Mayor Michelle Wu, who was a vocal supporter of participatory budgeting as a city councilor, remains committed to it as mayor even though it effectively reduces some of her office’s control over city spending. “The City of Boston looks forward to engaging the Council and community stakeholders to create an Office of Participatory Budgeting that delivers the democratic and transparent process voters asked for in last year’s election,” said a spokesperson for Wu. 

This won’t be the first time Boston’s citizens have a chance to get involved in budgeting. Youth Lead the Change, a committee of 16 teenagers, already oversees the allocation of $1 million of annual city spending. They steer money toward projects chosen by local youths through a process of deliberation and voting. 

Those who participate in the youth-led effort say it brings out the best in people. “Being able to advocate for not only me, but for people of color, for the people that can’t speak … is very empowering to me and very honoring as a woman of color,” said Liliana Palencia Garcia, a 16-year-old high school student and a member of the Youth Lead the Change committee. 

But the new participatory budgeting initiative, which will aim to draw in thousands of Bostonians of all ages, is a considerably more complicated endeavor.

To launch the new budgeting program, the charter amendment approved last year by voters calls for the City Council to pass an ordinance delineating the structure and powers of the new participating budgeting office. Even some supporters of the initiative, however, voice concern over who will shape the new office. The “loudest people and the ones who show up are the ones that are going to be making the decisions,” said Elizabeth Crews, director of the Democracy Beyond Elections Campaign for the Participatory Budgeting Project, a national nonprofit. That’s why, she says, the key to a genuinely equitable participatory budgeting process lies in the “design decisions.” 

Crews says that those designing Boston’s budgeting process should be asking how the program can be inclusive of all of the community members who want to engage. Structural barriers to participation can include lack of access to childcare and translation services and, for the community members who conduct outreach and sift through project proposals for the city, being asked to donate their time without pay.

The group working hardest to influence the City Council on this issue is a coalition of community organizations known as the Better Budget Alliance. The alliance is run by representatives from the three local nonprofits: the Center for Economic Democracy, Families for Justice as Healing, which works to end the incarceration of women and girls in Massachusetts, and the Boston Ujima Project, which promotes investing in the artistic and business endeavors of Boston’s communities of color.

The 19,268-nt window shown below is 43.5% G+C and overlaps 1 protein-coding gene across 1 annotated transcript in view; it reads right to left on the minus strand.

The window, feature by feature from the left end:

Bok said she is working with the advocacy community to draft legislation that everyone involved can stand behind. But that may be easier said than done.  

The groups trying to shape the new city initiative want an Office of Participatory Budgeting housed not in City Hall, but in the community where it can be more accessible to residents. Hernandez cited Roxbury and Dorchester as potential office locations. Its physical location aside, the Center for Economic Democracy wants the participatory budgeting effort to be directed by community organizations, not the city. In the Better Budget Alliance model, community-wide assemblies would form the foundation of the process. With that approach, the group believes that the neighborhoods would drive decision-making “with the least amount possible of involvement from city officials,” said Hernandez. 

Edwards has concerns about the community organizations who want primary authority over the participatory budgeting process, and suggests part of their plan for greater citizen voice in budgeting would actually make the process less transparent. Moving the process out of city government and putting it under the umbrella of a community nonprofit, Edwards said, would make its operations exempt from the Open Meeting Law that applies to city offices. She is concerned that a participatory budgeting office based in the community and run with less government oversight could end up less accountable to residents. “If you want to be participatory and you want to truly believe that you’re empowering people,” Edwards says, “you need to be totally transparent.”

Meanwhile, even some of the work now underway to craft the ordinance establishing the new office is taking place quietly out of public view. Helen Matthews, the Center for Economic Democracy’s communications manager, conceded that the Better Budget Alliance’s work with city councilors on participatory budgeting is currently in “a less public phase,” but stressed that community oversight of the process will be a priority once the design phase is complete. 

Edwards says that when she was a city councilor, she saw how the Budget Alliance-led process could help interest groups consolidate their power, “turning their microphone into a megaphone.” She says that the alliance “wanted to ultimately write [the participatory budgeting rules] and hand it to a city councilor to just kind of carbon copy and paste it. I wouldn’t do it because I’m not a bobblehead.” 

Edwards wanted to propose legislation to establish the Participatory Budgeting Office herself, before she left the city council in spring 2022. But said the community organizations at the table insisted on a slower timeline and more say in the final product, which she characterized as “putting perfection over progress” and delaying the rollout of this new service for Bostonians.  

If she had it her way, Edwards said, “the office would have been up by now. And I would have made sure that there was a budget, because with the new powers that we have as a city council, that office would have had a huge budget, and it would have been hiring people. … We’d be working with advocates right now.”  

“I think time is of the essence,” Edwards said. “I don’t know that my former colleagues or the advocates seem to feel that way, but I am always impatient.”

The Better Budget Alliance, for its part, counters that its approach to participatory budgeting puts equity, justice, and community participation front and center. “We want to make sure that … we can create a space where folks can dream,” said Hernandez, the Center for Economic Democracy official.  “A lot of times in our communities, those spaces don’t exist because we are just struggling to survive.” 

Bok, the city councilor working on rules for the new office, says she expects the enabling ordinance for the Office of Participatory Budgeting to be filed within the next few months. Bok believes it is possible for the City Council and the alliance of community groups to reach agreement on how the office should operate. If that’s taking longer than some would like, she suggested that’s the price of a more inclusive process. “Working to get there together has meant that we’re going a little bit slower than we might have ideally anticipated,” she said.

Meet the Author
Chloe Courtney Bohl is a junior at Tufts University. This article was written as part of Student Dispatch, a journalism project overseen by political science professor Eitan Hersh and editor Rachel Slade in which a group of Tufts students are covering state and local issues. The pilot program is funded with a grant from the Tisch College of Civic Life at Tufts.